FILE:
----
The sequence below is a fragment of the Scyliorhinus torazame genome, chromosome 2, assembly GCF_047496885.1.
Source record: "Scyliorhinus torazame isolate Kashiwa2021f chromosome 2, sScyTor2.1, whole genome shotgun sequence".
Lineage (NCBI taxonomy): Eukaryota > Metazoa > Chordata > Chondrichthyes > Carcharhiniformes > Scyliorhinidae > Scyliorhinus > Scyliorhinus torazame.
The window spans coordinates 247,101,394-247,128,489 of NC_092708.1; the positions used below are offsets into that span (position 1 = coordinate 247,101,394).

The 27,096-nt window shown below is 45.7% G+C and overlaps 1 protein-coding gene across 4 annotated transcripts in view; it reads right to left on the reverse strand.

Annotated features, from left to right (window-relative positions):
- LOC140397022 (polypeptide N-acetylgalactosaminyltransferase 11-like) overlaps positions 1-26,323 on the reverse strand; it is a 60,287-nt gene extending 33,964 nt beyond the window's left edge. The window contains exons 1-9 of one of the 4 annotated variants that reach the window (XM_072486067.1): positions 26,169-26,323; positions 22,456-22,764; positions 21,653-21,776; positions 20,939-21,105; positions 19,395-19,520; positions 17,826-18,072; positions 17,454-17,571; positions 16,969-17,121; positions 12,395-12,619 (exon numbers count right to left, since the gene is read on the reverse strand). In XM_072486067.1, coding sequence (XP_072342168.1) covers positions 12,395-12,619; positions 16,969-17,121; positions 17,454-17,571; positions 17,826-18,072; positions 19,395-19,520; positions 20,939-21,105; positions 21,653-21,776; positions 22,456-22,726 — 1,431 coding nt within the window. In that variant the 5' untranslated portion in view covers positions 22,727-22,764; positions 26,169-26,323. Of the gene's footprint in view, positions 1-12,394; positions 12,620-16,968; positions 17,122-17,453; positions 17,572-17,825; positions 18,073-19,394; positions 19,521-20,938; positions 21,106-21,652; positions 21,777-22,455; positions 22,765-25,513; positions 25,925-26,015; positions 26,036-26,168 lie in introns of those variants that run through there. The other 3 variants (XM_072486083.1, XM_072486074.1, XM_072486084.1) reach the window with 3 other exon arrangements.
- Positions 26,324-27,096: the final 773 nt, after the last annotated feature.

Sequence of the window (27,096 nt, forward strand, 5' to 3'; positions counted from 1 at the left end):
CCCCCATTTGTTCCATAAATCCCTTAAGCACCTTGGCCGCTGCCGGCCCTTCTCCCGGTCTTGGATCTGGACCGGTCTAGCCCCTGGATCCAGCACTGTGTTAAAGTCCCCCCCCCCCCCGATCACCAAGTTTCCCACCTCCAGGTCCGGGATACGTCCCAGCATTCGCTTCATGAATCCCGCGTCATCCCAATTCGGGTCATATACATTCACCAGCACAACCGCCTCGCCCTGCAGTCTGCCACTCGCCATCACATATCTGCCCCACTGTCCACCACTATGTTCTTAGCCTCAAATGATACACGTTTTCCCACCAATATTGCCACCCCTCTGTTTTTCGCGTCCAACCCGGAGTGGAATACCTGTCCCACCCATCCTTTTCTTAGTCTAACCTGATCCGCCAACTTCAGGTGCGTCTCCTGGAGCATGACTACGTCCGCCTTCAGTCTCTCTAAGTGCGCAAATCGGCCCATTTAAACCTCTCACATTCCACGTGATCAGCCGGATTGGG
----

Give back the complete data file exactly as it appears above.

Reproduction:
The sequence below is a fragment of the Scyliorhinus torazame genome, chromosome 2, assembly GCF_047496885.1.
Source record: "Scyliorhinus torazame isolate Kashiwa2021f chromosome 2, sScyTor2.1, whole genome shotgun sequence".
Lineage (NCBI taxonomy): Eukaryota > Metazoa > Chordata > Chondrichthyes > Carcharhiniformes > Scyliorhinidae > Scyliorhinus > Scyliorhinus torazame.
The window spans coordinates 247,101,394-247,128,489 of NC_092708.1; the positions used below are offsets into that span (position 1 = coordinate 247,101,394).

The 27,096-nt window shown below is 45.7% G+C and overlaps 1 protein-coding gene across 4 annotated transcripts in view; it reads right to left on the reverse strand.

Annotated features, from left to right (window-relative positions):
- LOC140397022 (polypeptide N-acetylgalactosaminyltransferase 11-like) overlaps positions 1-26,323 on the reverse strand; it is a 60,287-nt gene extending 33,964 nt beyond the window's left edge. The window contains exons 1-9 of one of the 4 annotated variants that reach the window (XM_072486067.1): positions 26,169-26,323; positions 22,456-22,764; positions 21,653-21,776; positions 20,939-21,105; positions 19,395-19,520; positions 17,826-18,072; positions 17,454-17,571; positions 16,969-17,121; positions 12,395-12,619 (exon numbers count right to left, since the gene is read on the reverse strand). In XM_072486067.1, coding sequence (XP_072342168.1) covers positions 12,395-12,619; positions 16,969-17,121; positions 17,454-17,571; positions 17,826-18,072; positions 19,395-19,520; positions 20,939-21,105; positions 21,653-21,776; positions 22,456-22,726 — 1,431 coding nt within the window. In that variant the 5' untranslated portion in view covers positions 22,727-22,764; positions 26,169-26,323. Of the gene's footprint in view, positions 1-12,394; positions 12,620-16,968; positions 17,122-17,453; positions 17,572-17,825; positions 18,073-19,394; positions 19,521-20,938; positions 21,106-21,652; positions 21,777-22,455; positions 22,765-25,513; positions 25,925-26,015; positions 26,036-26,168 lie in introns of those variants that run through there. The other 3 variants (XM_072486083.1, XM_072486074.1, XM_072486084.1) reach the window with 3 other exon arrangements.
- Positions 26,324-27,096: the final 773 nt, after the last annotated feature.

Sequence of the window (27,096 nt, forward strand, 5' to 3'; positions counted from 1 at the left end):
CCCCCATTTGTTCCATAAATCCCTTAAGCACCTTGGCCGCTGCCGGCCCTTCTCCCGGTCTTGGATCTGGACCGGTCTAGCCCCTGGATCCAGCACTGTGTTAAAGTCCCCCCCCCCCCCGATCACCAAGTTTCCCACCTCCAGGTCCGGGATACGTCCCAGCATTCGCTTCATGAATCCCGCGTCATCCCAATTCGGGTCATATACATTCACCAGCACAACCGCCTCGCCCTGCAGTCTGCCACTCGCCATCACATATCTGCCCCACTGTCCACCACTATGTTCTTAGCCTCAAATGATACACGTTTTCCCACCAATATTGCCACCCCTCTGTTTTTCGCGTCCAACCCGGAGTGGAATACCTGTCCCACCCATCCTTTTCTTAGTCTAACCTGATCCGCCAACTTCAGGTGCGTCTCCTGGAGCATGACTACGTCCGCCTTCAGTCTCTCTAAGTGCGCAAATCGGCCCATTTAAACCTCTCACATTCCACGTGATCAGCCGGATTGGG